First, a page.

T – I thank God for whatever good comes. I give him the glory. “If anyone speaks, he should do it as one speaking the very words of God. If anyone serves, he should do it with the strength God provides, so that in all things God may be praised through Jesus Christ. To him be the glory and the power for ever and ever. Amen.” (I Peters 4:11)
Since Piper states he has practiced APTAT consistently for the last thirty years, we would do well to examine exactly how this applies to Christian life in the military—specifically to deployment. If Piper is right, and his acronym APTAT is an aid to focus on making wise choices, facing obstacles, maintaining Christian integrity, and experiencing joy in spite of struggles, then we can ask, “What does APTAT look like in deployment?” Because if it is true, then it is true for deployment.
In deployment, “A” would mean—Admit that without Christ you are helpless in this deployment.
Christian military couples are competent and confident . . . always covered by the humility of knowing their strength comes only from their sovereign Lord.
“P” would mean—Pray for God’s help for this deployment.
Pray before, during, and after deployment. Pray for God’s leading, His protection, His peace. Pray for your family. And every time you communicate with your spouse, ask “How can I pray for you?” Then do it—and later ask, “Remember how you asked me to pray for _____. How did God answer my prayer?”
“T” would mean—Trust in a promise of God suited to your need in this deployment.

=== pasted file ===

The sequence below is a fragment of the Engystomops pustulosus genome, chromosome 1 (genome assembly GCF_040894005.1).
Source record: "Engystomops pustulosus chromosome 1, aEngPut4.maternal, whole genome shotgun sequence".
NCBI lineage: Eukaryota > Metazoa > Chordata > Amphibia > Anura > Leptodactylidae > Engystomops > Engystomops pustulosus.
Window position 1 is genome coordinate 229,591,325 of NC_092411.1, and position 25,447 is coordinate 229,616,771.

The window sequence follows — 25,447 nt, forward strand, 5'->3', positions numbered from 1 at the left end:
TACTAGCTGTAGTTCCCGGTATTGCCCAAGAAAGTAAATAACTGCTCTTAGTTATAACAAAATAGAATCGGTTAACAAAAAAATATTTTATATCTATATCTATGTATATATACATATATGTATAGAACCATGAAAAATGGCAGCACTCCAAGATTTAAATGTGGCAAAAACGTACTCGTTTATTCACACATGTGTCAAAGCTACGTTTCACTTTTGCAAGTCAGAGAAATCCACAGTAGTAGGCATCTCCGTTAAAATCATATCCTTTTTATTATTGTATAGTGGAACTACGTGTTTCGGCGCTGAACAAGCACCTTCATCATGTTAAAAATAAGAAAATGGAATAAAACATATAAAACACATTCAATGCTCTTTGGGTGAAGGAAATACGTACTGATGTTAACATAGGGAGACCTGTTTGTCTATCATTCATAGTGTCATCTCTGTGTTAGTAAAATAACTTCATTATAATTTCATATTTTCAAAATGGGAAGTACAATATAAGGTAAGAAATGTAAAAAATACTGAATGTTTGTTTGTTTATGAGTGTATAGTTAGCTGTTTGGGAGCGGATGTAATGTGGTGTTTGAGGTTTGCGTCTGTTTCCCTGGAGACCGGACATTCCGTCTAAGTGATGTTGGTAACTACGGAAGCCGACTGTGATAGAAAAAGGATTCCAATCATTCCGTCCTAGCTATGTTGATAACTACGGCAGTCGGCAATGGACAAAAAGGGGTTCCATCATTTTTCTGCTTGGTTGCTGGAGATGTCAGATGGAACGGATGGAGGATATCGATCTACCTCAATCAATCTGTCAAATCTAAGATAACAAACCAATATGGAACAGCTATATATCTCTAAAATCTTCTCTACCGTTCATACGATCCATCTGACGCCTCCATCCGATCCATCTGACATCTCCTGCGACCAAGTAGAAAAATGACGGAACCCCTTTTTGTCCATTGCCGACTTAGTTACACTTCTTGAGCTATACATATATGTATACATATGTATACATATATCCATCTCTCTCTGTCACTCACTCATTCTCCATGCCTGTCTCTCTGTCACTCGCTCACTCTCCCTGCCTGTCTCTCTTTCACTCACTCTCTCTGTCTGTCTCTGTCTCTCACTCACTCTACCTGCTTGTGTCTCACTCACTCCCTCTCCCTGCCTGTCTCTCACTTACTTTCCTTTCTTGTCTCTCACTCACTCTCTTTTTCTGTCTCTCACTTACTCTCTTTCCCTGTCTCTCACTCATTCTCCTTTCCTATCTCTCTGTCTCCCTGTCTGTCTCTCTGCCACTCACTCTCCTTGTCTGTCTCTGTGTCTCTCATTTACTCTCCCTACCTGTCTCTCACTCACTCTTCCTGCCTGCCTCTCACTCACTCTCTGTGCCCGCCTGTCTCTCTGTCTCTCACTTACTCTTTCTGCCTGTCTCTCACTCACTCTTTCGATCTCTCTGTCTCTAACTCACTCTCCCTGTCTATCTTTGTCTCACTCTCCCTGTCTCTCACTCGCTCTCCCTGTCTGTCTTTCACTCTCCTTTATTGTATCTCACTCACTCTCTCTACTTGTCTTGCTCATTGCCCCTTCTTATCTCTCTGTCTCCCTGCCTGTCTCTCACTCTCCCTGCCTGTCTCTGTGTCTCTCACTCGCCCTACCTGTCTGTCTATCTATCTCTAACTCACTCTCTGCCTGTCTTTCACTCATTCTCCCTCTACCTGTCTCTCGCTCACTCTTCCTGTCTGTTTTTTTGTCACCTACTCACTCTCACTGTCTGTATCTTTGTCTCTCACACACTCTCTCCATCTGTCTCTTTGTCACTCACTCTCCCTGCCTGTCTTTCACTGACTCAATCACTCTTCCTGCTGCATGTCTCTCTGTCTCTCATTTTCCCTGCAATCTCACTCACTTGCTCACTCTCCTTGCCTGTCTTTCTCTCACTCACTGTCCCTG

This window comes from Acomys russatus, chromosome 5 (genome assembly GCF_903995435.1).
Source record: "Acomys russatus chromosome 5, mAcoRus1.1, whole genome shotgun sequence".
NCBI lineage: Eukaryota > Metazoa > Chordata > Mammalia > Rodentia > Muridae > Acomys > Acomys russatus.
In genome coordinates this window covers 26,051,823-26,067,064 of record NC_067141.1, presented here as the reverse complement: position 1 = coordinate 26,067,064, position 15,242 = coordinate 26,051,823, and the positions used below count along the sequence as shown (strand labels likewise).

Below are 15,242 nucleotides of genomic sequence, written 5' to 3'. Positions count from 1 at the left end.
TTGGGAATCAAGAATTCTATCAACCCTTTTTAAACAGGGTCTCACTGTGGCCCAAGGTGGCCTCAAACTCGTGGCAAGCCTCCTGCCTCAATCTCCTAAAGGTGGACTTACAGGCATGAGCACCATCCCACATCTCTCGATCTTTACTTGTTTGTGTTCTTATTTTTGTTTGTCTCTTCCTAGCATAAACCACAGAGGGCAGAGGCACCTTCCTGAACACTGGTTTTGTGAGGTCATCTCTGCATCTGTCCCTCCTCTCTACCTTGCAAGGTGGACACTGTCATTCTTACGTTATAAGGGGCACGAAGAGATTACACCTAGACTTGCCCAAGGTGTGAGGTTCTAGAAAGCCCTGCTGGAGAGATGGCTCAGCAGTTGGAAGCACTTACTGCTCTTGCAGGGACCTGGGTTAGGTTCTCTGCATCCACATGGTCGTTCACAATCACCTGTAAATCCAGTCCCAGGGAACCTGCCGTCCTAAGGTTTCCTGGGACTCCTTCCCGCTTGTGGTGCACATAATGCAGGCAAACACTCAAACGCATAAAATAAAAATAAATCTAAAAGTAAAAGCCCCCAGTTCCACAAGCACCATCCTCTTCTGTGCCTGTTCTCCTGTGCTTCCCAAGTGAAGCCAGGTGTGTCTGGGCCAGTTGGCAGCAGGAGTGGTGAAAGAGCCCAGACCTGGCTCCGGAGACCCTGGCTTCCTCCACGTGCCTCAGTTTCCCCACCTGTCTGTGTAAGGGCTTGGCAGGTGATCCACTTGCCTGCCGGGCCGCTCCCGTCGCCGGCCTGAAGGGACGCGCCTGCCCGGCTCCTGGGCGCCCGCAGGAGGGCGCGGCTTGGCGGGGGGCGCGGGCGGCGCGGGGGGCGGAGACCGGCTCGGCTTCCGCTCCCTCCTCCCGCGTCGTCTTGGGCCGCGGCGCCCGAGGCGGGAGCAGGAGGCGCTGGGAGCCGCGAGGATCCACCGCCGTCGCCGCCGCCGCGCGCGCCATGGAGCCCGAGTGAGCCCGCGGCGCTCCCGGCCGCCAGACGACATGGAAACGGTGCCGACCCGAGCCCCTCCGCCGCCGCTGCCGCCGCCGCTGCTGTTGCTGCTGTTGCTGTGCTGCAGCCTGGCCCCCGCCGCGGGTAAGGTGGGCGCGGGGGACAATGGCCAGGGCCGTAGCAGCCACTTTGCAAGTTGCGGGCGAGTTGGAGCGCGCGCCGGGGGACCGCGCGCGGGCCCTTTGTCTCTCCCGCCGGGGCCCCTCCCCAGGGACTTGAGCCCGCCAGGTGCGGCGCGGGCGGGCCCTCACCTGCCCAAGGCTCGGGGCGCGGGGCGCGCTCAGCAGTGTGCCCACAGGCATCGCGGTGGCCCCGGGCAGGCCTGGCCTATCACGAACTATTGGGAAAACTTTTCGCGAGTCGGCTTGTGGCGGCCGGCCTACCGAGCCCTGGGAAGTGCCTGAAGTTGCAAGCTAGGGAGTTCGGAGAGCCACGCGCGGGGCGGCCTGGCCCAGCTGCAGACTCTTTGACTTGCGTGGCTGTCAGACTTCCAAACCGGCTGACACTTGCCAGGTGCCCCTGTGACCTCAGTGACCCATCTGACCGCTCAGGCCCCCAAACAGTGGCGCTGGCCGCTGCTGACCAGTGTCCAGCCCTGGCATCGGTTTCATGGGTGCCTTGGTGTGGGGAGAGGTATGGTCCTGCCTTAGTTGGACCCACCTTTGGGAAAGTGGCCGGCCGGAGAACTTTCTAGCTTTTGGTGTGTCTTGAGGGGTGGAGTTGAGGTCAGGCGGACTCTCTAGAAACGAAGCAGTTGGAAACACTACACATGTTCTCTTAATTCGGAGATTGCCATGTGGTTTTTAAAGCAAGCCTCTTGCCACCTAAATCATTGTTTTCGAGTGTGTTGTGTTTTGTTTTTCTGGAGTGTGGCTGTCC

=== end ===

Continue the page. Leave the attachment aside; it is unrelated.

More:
Write down your favorite Bible promises (Piper’s favorites are Isaiah 41:10, Romans 8:32, Matthew 28:18, 20). Keep these in your pocket or wallet, on your mirror, placed everywhere you need to keep them “front and center” in your life—as much as possible.
“A” would mean—Act with humble confidence in God’s help during this deployment.
Perhaps God will lead you to help someone else in their Christian life. Take the faith that you have to serve others—and to speak to them of the peace that you experience.
“T” would mean—Thank God for the good that comes from this deployment.
Keep your eyes and heart open for how God is growing you spiritually during these months of deployment. And thank Him for how He alone is working in your life.
Piper closes his 1988 teaching on APTAT with a reminder on prayer: “The first two (steps) and the last are acts of prayer. So let us enter this (week) with a deep awareness that prayer is not a mere devotional interlude in the real business of living; it is the pathway of faith and obedience. There is no other.”
I pray that your prayer life during deployment will grow as you use APTAT steps, or however God leads, to come to Him regularly with what concerns you during this deployment.
Hear and read John Piper’s entire sermon on APTAT at:
Questions to Share:
1. In what ways can you apply these five steps to your daily life as a Christian in the military?
2. What unique spiritual challenges are you facing now that you can share with your spouse?